11. The sensor of claim 1, wherein the shaped elements for making the positive engagement between the metal bush (10) and the first annular portion (111) of the ring magnet (11) are embodied as knurling, axial grooves (13), or a set of notched teeth (14).
12. The sensor of claim 2, wherein the bush portion (121) is fastened to the rotation element (10) by press resistance welding, and wherein a tensing force and an electrical current are applied to the bush portion (121) by means of electrodes (15) positioned radially against the bush portion.
13. The sensor of claim 2, wherein the bush portion (121) is fastened to the rotation element (10) by at least spot welding of the face end (122) of the bush portion (121) to the rotation element (10).
14. The sensor of claim 2, wherein the rotation element (10), as fastened to the bush portion (121) by nonpositively pressing the bush position on the rotation element (10).
15. The sensor of claim 2, wherein the bush portion (121) is fastened to the rotation element (10) by positive engagement.
Description
BACKGROUND OF THE INVENTION

1. Field of the Invention

This invention is directed to rotation sensors, and more particularly to a rotation sensor having a pulse transducer, seated on a rotation element, in particular on a shaft of a motor drive mechanism.

2. Description of the Prior Art

The term rotation sensor will be used hereinafter as a synonym for an rpm or rotation angle meter. Such rotation sensors are most often made using stationary Hall sensors or rotating ring magnets that have north and south poles alternating in the circumferential direction. Rotational angles can be measured directly with analog Hall sensors, and rotational speeds, i.e., rpm, can be measured directly with digital Hall sensors. From the rpm or rotation angle, further measurement variables can be derived in turn, such as the rotary travel or stroke travel.

A known rotation sensor of this type disclosed in European Patent Disclosure EP 0 821 240 A1 is disposed in a roller bearing, and the pulse transducer is seated on the inner ring of the bearing that is connected to a shaft in a manner fixed against relative rotation, and the pickup that contactlessly senses the pulses is secured to the stationary outer ring of the roller bearing. The ring magnet, made of a plastoferrite, of the pulse transducer has a hollow magnet body with successive north and south poles on the circumference, and upon its rotation it generates a change in the magnetic field relative to a fixed point. These magnetic field changes are converted into electrical signal by stationary pickups. For fastening the pulse transducer to the inner ring of the roller bearing, the ring magnet is seated in a manner fixed against relative rotation on the metal bush, embodied as a thin sheet-metal sleeve, and this fastening is accomplished by crimping over the edge of the sleeve onto the annular face end of the hollow-cylindrical magnet body. The sheet-metal sleeve is press-fitted in turn onto the outer surface of the inner ring of the roller bearing.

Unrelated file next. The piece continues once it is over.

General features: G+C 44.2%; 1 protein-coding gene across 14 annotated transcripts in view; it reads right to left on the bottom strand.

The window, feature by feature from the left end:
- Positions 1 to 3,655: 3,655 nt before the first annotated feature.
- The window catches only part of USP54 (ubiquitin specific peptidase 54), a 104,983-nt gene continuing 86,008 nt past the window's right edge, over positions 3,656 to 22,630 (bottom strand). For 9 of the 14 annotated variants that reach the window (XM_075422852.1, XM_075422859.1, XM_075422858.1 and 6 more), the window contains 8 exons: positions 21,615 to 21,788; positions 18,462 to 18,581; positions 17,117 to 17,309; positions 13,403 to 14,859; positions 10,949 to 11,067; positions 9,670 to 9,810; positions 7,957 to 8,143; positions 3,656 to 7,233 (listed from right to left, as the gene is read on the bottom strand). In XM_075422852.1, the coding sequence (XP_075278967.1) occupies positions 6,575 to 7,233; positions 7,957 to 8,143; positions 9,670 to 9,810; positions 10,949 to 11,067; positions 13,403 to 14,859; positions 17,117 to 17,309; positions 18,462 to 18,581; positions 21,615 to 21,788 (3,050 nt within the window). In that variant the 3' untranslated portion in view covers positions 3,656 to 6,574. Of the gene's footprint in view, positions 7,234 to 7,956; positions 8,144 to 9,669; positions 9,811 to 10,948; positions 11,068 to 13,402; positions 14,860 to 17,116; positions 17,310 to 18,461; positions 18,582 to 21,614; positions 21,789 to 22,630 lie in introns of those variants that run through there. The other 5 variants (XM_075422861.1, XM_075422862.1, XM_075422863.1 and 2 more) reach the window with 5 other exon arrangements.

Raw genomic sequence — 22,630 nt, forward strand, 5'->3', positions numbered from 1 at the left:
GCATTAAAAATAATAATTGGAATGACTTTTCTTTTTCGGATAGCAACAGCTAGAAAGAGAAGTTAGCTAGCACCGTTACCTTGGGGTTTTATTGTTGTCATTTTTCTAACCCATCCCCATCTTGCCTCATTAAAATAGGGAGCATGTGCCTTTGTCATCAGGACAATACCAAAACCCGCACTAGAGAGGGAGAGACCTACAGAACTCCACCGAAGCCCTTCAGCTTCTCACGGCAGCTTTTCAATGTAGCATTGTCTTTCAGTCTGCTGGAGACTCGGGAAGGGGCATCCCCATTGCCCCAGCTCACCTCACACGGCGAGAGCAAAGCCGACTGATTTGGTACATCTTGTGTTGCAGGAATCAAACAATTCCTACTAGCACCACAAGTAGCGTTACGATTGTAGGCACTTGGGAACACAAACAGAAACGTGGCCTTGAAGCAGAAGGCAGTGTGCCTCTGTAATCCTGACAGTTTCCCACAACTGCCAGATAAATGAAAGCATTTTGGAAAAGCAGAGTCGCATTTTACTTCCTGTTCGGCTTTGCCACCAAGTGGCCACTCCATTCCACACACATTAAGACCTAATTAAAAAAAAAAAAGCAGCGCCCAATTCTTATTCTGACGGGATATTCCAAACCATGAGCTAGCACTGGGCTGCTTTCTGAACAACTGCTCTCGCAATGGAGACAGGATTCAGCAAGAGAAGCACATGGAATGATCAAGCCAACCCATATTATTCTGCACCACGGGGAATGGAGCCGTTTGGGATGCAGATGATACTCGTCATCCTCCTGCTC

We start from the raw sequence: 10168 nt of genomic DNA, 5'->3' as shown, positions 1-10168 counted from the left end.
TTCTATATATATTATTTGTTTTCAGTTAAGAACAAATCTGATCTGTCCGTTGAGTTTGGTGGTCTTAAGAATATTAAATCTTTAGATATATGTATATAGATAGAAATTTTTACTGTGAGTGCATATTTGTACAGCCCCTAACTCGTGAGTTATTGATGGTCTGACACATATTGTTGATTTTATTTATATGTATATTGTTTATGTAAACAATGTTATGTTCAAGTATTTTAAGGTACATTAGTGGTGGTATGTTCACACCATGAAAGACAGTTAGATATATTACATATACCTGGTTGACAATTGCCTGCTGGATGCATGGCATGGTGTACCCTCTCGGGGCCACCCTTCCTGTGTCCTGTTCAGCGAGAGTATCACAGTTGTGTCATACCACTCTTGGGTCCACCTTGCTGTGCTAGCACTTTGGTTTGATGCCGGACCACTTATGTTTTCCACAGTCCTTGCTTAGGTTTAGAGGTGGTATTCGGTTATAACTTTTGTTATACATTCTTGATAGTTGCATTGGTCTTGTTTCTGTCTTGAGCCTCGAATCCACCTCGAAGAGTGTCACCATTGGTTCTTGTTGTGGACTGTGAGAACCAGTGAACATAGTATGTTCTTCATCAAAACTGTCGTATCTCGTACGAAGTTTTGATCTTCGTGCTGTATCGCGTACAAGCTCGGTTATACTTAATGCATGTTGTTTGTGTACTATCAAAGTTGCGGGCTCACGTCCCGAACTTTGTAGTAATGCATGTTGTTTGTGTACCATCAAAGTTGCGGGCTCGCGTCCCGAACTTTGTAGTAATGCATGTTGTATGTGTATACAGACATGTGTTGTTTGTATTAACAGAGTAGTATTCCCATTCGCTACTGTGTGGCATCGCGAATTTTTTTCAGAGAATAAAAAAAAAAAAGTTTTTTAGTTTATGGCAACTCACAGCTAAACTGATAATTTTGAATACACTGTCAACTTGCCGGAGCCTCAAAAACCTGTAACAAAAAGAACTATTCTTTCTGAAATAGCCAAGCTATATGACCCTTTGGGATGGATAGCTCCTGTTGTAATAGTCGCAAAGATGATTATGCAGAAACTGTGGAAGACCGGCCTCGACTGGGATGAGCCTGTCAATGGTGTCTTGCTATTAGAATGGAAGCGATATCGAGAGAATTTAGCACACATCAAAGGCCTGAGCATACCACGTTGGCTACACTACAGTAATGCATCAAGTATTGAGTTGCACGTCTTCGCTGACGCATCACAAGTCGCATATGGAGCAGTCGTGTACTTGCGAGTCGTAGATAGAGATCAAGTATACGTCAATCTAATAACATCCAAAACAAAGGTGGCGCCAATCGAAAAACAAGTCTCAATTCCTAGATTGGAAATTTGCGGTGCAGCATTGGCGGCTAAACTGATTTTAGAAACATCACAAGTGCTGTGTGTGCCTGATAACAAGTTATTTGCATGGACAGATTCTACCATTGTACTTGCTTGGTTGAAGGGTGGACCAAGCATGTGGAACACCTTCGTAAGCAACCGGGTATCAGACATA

In another known rotation sensor of the type defined at the outset (EP 0 601 228 B1), the ring magnet of the pulse transducer is made from magnetizable particles, which are available in powder form, and a binder of thermoplastic material. The proportion of powder comprising magnetizable particles is selected to be as high as possible, so that the ring magnet molded by injection molding will be capable of tripping the clearest possible signals in the pickup. However, this makes the magnet body brittle, and the magnet body is therefore given an inside diameter that in combination with the diameter of the shaft of a drive motor produces a sliding seat and the magnet body is glued or bonded to the shaft. One disadvantage is that the adhesive contains solvents and/or other chemicals and requires a long time to set.

To avoid gluing the hollow-cylindrical magnet body to the shaft, EP 0 601 228 B1 has already proposed using a retaining part, which when paired with the shaft forms a press fit, for transmitting torque from the shaft to the hollow-cylindrical magnet body. This transmission is done by means, such as arms, that act by positive engagement and have hooks protruding axially from the free ends and extend through grooves provided in the hollow-cylindrical magnet body. This retaining part is injection molded integrally with the arms and hooks from thermoplastic material.

SUMMARY OF THE INVENTION